Before you fire any employee, protect yourself and your business by running through a checklist of wrongful termination laws and being confident that none of them apply. 

Even if the documented reason for the termination is not on the list, you often need to be careful as former employees sometimes have long memories. It is not unheard of for workers to come back with a wrongful termination lawsuit built upon a conversation or event that occurred many years before. 

Discrimination and retaliation 

According to FindLaw, federal law prevents you from terminating an employee for discriminatory reasons that include, but are not limited to: 

  • Gender 
  • Age 
  • Race 
  • Religion 
  • Nationality 
  • Disability 

You also may not fire a worker because they allege that you engage in discriminatory practices like sexual harassment or pay inequality.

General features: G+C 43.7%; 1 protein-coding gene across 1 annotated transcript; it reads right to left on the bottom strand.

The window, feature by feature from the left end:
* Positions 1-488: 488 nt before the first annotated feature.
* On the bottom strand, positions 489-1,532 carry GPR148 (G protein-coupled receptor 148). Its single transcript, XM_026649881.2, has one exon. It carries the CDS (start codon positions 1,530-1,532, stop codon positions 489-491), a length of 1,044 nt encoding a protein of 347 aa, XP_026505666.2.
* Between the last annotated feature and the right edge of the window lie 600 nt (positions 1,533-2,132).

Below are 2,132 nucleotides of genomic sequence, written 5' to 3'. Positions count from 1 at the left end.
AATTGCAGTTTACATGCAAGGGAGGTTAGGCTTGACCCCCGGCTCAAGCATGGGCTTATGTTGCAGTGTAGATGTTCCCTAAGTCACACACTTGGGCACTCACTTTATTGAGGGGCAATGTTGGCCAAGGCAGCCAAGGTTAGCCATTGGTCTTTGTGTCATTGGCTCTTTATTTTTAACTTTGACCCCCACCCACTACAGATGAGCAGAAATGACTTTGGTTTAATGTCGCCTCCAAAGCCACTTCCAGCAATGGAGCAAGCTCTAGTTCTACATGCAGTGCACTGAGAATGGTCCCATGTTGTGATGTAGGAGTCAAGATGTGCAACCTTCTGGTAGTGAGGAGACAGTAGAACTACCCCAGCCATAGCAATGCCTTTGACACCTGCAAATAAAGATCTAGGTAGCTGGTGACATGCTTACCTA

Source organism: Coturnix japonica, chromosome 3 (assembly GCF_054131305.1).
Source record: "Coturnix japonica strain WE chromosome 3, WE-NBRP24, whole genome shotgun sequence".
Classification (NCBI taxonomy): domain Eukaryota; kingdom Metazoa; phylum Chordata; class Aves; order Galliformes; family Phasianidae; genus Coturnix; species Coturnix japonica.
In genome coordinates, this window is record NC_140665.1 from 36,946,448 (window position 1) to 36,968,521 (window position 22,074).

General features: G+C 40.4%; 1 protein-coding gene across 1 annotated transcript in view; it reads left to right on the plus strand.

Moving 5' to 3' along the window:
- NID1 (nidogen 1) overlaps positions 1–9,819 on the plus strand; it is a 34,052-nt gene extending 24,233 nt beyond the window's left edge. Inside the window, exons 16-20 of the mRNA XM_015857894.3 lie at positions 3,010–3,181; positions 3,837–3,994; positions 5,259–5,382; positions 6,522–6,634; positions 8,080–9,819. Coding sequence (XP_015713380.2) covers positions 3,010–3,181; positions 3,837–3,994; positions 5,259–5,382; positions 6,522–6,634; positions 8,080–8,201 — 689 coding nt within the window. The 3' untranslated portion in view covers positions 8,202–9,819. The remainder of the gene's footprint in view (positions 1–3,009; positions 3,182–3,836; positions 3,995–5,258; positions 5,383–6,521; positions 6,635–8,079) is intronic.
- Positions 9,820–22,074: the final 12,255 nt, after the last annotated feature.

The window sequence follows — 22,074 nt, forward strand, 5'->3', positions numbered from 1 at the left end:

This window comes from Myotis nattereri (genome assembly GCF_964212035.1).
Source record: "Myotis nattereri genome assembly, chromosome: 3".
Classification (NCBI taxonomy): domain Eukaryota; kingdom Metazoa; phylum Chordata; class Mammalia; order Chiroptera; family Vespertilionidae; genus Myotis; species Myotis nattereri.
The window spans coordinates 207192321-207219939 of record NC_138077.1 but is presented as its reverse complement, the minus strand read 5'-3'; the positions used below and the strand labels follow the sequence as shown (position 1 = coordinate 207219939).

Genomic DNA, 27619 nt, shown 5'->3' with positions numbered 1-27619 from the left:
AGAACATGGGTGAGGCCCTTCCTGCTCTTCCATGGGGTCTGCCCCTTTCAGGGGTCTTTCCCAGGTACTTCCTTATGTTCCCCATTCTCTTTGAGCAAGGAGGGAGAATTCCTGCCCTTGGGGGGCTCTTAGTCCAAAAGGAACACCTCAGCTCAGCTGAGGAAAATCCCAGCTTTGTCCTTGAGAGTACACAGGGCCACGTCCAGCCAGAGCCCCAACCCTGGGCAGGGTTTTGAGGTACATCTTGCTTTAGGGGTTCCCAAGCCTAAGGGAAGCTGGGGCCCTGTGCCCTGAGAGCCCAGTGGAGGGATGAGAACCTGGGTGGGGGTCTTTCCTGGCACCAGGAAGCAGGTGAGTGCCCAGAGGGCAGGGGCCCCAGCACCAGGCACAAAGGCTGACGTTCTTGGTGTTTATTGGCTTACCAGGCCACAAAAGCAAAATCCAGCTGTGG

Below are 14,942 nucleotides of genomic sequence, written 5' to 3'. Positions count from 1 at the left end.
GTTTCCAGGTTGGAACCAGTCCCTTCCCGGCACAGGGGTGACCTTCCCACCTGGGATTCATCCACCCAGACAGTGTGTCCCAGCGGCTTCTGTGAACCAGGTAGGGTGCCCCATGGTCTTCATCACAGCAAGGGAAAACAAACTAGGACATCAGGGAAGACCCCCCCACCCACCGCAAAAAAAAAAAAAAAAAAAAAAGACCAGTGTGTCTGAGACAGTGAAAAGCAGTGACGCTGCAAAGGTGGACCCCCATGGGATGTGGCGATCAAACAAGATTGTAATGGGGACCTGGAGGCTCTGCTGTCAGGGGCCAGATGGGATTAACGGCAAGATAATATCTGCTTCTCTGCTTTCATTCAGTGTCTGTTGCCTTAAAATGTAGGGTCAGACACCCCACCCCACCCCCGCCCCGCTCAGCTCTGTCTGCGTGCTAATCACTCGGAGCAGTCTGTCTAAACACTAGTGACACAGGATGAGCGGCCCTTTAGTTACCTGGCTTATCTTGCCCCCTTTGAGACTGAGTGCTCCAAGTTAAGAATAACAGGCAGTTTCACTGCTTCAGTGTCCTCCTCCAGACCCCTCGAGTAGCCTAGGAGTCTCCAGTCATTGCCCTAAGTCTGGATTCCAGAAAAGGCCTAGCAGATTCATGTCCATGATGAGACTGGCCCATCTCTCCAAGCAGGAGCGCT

Occupation Safety and Health Act 

It is illegal to fire an employee for filing a complaint with the Occupational Safety and Health Administration for workplace safety violations. It does not matter if OSHA investigated the claim and found it baseless. 

Immigration Reform and Control Act 

If a legal alien has documentation proving his or her eligibility to work in California, you may not terminate the worker based on citizenship status. 

Violation of Public Policy 

Public policy, which generally centers on ethics and morals, can have a subjective interpretation that can complicate the determination of whether a violation occurred. However, it is usually prohibited to terminate employees because they took advantage of legal protections such as the Family Medical and Leave Act. You also typically cannot fire workers if they refuse to perform an illegal act for your company or report your business for unlawful activity, known as “whistleblower protection.” 

Employee Polygraph Protection Act 

This federal law prevents you from terminating an employee if he or she refuses a lie detector test.